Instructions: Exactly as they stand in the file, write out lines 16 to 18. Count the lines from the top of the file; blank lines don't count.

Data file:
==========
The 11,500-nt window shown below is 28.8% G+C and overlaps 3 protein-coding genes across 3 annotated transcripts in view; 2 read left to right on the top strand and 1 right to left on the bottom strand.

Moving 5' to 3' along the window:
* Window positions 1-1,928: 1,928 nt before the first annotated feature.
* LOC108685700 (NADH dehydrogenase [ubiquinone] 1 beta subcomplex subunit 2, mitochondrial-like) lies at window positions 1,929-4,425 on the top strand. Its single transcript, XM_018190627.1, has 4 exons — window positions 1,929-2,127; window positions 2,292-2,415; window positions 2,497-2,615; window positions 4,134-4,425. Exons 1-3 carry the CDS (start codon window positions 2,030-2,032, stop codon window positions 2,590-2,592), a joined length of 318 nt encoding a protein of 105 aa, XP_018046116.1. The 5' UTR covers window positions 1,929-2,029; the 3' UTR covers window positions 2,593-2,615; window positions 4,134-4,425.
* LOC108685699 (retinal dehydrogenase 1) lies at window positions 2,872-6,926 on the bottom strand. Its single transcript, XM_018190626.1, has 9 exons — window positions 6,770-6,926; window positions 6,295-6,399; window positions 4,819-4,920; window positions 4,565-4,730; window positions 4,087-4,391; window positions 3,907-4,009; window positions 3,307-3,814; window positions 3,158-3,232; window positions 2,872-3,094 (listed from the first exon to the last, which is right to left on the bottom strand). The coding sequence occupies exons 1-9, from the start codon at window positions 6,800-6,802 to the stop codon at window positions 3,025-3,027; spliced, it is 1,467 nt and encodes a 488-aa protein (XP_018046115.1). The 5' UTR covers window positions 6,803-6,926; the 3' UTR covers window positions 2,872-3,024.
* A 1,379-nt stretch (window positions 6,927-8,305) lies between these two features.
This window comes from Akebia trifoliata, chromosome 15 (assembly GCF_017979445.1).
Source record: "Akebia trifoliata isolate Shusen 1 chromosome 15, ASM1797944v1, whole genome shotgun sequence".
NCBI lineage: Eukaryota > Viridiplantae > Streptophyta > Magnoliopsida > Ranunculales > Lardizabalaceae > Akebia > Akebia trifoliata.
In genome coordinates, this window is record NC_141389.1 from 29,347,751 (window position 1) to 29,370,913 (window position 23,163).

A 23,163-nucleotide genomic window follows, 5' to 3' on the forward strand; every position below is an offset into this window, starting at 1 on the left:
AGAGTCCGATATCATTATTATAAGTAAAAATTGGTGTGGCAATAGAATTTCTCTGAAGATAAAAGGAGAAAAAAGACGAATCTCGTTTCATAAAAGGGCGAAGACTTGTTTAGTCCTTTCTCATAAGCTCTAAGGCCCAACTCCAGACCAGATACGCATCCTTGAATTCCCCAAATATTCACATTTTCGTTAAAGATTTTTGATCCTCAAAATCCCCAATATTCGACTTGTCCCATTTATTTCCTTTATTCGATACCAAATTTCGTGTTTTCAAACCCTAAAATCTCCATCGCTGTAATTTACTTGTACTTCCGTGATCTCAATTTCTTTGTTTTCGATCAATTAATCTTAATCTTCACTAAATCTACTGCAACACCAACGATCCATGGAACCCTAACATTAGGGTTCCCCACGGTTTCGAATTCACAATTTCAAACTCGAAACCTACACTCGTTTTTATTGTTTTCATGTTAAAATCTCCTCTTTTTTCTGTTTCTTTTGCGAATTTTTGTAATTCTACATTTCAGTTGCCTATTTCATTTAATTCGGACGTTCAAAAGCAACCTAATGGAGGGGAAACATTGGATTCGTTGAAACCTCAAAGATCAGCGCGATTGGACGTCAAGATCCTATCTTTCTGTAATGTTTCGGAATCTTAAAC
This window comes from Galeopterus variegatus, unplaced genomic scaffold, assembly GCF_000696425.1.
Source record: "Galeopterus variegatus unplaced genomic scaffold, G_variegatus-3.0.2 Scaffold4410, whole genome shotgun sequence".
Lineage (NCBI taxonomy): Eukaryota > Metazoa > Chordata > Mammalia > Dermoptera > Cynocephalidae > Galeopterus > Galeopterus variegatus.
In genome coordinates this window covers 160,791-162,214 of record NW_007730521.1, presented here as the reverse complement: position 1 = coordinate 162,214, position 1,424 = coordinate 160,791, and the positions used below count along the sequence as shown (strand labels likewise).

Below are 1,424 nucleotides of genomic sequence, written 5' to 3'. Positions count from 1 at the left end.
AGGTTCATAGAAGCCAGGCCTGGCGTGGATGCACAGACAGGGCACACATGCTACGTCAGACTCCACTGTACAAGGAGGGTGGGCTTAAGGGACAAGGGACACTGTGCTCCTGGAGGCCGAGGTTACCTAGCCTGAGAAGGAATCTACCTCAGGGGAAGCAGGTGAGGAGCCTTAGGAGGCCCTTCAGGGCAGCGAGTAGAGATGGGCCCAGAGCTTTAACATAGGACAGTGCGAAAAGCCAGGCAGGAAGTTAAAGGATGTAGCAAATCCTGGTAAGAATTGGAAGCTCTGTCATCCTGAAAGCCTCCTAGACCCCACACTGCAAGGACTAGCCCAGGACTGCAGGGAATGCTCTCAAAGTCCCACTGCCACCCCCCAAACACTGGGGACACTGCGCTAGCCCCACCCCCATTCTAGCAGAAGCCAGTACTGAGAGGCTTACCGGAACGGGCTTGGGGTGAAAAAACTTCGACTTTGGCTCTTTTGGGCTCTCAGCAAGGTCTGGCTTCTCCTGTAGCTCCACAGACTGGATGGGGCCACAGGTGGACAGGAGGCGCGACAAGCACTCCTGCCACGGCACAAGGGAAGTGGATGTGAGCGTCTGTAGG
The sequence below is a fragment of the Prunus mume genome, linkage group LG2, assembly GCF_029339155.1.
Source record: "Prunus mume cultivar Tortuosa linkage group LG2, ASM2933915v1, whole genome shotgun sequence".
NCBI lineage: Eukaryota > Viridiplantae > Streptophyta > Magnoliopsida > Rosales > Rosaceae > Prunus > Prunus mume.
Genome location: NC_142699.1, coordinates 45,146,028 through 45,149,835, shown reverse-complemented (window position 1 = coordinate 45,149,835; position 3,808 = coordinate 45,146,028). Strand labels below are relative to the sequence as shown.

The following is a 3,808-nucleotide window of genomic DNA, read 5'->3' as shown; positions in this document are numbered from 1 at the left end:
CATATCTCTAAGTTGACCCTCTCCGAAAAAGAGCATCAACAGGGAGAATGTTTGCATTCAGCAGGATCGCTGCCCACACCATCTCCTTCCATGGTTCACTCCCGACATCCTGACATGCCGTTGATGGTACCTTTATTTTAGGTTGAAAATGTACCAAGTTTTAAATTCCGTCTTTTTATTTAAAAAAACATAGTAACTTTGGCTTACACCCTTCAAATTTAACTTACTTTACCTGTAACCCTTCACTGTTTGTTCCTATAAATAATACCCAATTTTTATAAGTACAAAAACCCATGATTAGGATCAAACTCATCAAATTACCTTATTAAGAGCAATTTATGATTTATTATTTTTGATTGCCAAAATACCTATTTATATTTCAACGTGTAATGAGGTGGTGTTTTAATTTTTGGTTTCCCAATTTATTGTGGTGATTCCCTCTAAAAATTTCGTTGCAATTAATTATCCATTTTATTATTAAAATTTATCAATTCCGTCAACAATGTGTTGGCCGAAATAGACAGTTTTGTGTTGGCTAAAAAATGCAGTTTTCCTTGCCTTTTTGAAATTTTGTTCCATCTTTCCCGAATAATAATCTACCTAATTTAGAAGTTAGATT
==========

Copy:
In genome coordinates this window covers 160,791-162,214 of record NW_007730521.1, presented here as the reverse complement: position 1 = coordinate 162,214, position 1,424 = coordinate 160,791, and the positions used below count along the sequence as shown (strand labels likewise).

Below are 1,424 nucleotides of genomic sequence, written 5' to 3'. Positions count from 1 at the left end.
AGGTTCATAGAAGCCAGGCCTGGCGTGGATGCACAGACAGGGCACACATGCTACGTCAGACTCCACTGTACAAGGAGGGTGGGCTTAAGGGACAAGGGACACTGTGCTCCTGGAGGCCGAGGTTACCTAGCCTGAGAAGGAATCTACCTCAGGGGAAGCAGGTGAGGAGCCTTAGGAGGCCCTTCAGGGCAGCGAGTAGAGATGGGCCCAGAGCTTTAACATAGGACAGTGCGAAAAGCCAGGCAGGAAGTTAAAGGATGTAGCAAATCCTGGTAAGAATTGGAAGCTCTGTCATCCTGAAAGCCTCCTAGACCCCACACTGCAAGGACTAGCCCAGGACTGCAGGGAATGCTCTCAAAGTCCCACTGCCACCCCCCAAACACTGGGGACACTGCGCTAGCCCCACCCCCATTCTAGCAGAAGCCAGTACTGAGAGGCTTACCGGAACGGGCTTGGGGTGAAAAAACTTCGACTTTGGCTCTTTTGGGCTCTCAGCAAGGTCTGGCTTCTCCTGTAGCTCCACAGACTGGATGGGGCCACAGGTGGACAGGAGGCGCGACAAGCACTCCTGCCACGGCACAAGGGAAGTGGATGTGAGCGTCTGTAGG